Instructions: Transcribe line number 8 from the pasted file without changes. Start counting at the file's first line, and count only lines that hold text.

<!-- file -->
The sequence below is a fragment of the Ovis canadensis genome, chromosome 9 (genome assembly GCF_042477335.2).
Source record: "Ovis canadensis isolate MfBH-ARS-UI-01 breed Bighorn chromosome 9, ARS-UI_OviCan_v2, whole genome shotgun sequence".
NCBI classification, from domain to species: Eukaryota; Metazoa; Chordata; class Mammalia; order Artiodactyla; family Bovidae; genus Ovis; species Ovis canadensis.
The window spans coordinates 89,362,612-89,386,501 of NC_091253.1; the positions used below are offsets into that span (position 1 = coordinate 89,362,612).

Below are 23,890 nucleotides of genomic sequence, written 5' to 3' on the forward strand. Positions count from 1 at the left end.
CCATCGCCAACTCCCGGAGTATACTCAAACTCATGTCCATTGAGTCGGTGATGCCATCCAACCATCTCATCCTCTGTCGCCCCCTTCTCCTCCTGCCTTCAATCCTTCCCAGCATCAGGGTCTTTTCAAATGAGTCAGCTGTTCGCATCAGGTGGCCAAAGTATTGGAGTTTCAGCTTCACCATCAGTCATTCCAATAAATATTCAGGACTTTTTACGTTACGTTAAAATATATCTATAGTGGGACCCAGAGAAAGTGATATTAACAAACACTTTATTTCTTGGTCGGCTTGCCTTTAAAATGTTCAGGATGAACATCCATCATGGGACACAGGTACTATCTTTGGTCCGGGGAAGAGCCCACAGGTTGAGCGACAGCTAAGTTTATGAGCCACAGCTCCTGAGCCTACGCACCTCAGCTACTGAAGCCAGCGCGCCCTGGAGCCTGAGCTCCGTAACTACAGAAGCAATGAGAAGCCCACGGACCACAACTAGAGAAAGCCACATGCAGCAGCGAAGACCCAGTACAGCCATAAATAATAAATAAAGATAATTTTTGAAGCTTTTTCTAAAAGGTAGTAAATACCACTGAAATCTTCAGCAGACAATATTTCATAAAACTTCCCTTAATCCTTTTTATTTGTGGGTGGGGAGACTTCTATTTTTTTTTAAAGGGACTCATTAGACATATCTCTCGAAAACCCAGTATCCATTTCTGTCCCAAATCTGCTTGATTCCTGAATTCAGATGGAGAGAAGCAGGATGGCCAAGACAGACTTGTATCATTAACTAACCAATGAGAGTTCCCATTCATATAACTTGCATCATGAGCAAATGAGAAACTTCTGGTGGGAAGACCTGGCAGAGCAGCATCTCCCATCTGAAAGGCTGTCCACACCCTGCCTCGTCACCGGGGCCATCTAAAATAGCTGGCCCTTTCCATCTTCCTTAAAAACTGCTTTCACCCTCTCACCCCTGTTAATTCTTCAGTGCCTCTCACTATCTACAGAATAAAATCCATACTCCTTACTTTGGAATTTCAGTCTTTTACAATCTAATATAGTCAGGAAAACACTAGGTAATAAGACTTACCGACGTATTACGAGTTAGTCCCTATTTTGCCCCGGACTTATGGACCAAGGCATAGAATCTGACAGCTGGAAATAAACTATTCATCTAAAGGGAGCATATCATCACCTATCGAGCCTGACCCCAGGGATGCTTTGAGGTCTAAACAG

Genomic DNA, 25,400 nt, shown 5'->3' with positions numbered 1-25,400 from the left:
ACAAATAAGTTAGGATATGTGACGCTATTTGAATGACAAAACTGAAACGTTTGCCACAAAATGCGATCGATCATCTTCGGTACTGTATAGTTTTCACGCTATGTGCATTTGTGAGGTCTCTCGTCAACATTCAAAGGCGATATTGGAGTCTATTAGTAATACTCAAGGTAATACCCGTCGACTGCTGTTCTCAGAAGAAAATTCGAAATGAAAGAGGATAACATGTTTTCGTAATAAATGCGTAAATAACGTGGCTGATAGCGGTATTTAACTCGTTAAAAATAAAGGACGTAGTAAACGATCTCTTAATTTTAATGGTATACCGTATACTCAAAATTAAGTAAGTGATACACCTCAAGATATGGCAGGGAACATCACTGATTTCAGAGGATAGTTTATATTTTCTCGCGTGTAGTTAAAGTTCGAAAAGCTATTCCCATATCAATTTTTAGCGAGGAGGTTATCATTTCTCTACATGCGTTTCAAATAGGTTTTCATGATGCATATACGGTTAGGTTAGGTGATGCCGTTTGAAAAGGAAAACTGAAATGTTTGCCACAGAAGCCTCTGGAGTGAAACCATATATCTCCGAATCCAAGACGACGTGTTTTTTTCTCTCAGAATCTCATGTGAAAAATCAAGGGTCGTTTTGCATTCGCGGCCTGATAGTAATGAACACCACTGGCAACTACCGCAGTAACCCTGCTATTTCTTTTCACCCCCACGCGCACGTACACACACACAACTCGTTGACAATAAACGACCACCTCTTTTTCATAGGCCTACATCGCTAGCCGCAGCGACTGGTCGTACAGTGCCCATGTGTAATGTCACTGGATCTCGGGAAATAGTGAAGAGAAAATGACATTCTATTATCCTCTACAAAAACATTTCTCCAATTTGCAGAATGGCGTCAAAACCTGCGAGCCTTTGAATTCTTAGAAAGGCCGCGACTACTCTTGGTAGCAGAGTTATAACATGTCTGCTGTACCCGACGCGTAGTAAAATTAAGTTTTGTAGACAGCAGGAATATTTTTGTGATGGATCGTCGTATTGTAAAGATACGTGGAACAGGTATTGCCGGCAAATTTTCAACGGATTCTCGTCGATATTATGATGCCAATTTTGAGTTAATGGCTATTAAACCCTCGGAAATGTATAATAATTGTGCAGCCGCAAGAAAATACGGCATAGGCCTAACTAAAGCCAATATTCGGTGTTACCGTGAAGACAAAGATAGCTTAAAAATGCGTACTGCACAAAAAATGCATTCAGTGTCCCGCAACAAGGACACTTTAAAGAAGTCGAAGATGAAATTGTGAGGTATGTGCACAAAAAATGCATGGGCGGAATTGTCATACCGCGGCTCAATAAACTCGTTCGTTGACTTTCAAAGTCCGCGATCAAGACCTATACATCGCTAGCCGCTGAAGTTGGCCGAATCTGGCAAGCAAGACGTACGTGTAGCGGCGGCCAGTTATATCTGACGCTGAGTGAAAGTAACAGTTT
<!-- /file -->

ACAAATAAGTTAGGATATGTGACGCTATTTGAATGACAAAACTGAAACGTTTGCCACAAAATGCGATCGATCATCTTCGGTACTGTATAGTTTTCACGCTATGTGCATTTGTGAGGTCTCTCGTCAACATTCAAAGGCGATATTGGAGTCTATTAGTAATACTCAAGGTAATACCCGTCGACTGCTGTTCTCAGAAGAAAATTCGAAATGAAAGAGGATAACATGTTTTCGTAATAAATGCGTAAATAACGTGGCTGATAGCGGTATTTAACTCGTTAAAAATAAAGGACGTAGTAAACGATCTCTTAATTTTAATGGTATACCGTATACTCAAAATTAAGTAAGTGATACACCTCAAGATATGGCAGGGAACATCACTGATTTCAGAGGATAGTTTATATTTTCTCGCGTGTAGTTAAAGTTCGAAAAGCTATTCCCATATCAATTTTTAGCGAGGAGGTTATCATTTCTCTACATGCGTTTCAAATAGGTTTTCATGATGCATATACGGTTAGGTTAGGTGATGCCGTTTGAAAAGGAAAACTGAAATGTTTGCCACAGAAGCCTCTGGAGTGAAACCATATATCTCCGAATCCAAGACGACGTGTTTTTTTCTCTCAGAATCTCATGTGAAAAATCAAGGGTCGTTTTGCATTCGCGGCCTGATAGTAATGAACACCACTGGCAACTACCGCAGTAACCCTGCTATTTCTTTTCACCCCCACGCGCACGTACACACACACAACTCGTTGACAATAAACGACCACCTCTTTTTCATAGGCCTACATCGCTAGCCGCAGCGACTGGTCGTACAGTGCCCATGTGTAATGTCACTGGATCTCGGGAAATAGTGAAGAGAAAATGACATTCTATTATCCTCTACAAAAACATTTCTCCAATTTGCAGAATGGCGTCAAAACCTGCGAGCCTTTGAATTCTTAGAAAGGCCGCGACTACTCTTGGTAGCAGAGTTATAACATGTCTGCTGTACCCGACGCGTAGTAAAATTAAGTTTTGTAGACAGCAGGAATATTTTTGTGATGGATCGTCGTATTGTAAAGATACGTGGAACAGGTATTGCCGGCAAATTTTCAACGGATTCTCGTCGATATTATGATGCCAATTTTGAGTTAATGGCTATTAAACCCTCGGAAATGTATAATAATTGTGCAGCCGCAAGAAAATACGGCATAGGCCTAACTAAAGCCAATATTCGGTGTTACCGTGAAGACAAAGATAGCTTAAAAATGCGTACTGCACAAAAAATGCATTCAGTGTCCCGCAACAAGGACACTTTAAAGAAGTCGAAGATGAAATTGTGAGGTATGTGCACAAAAAATGCATGGGCGGAATTGTCATACCGCGGCTCAATAAACTCGTTCGTTGACTTTCAAAGTCCGCGATCAAGACCTATACATCGCTAGCCGCTGAAGTTGGCCGAATCTGGCAAGCAAGACGTACGTGTAGCGGCGGCCAGTTATATCTGACGCTGAGTGAAAGTAACAGTTT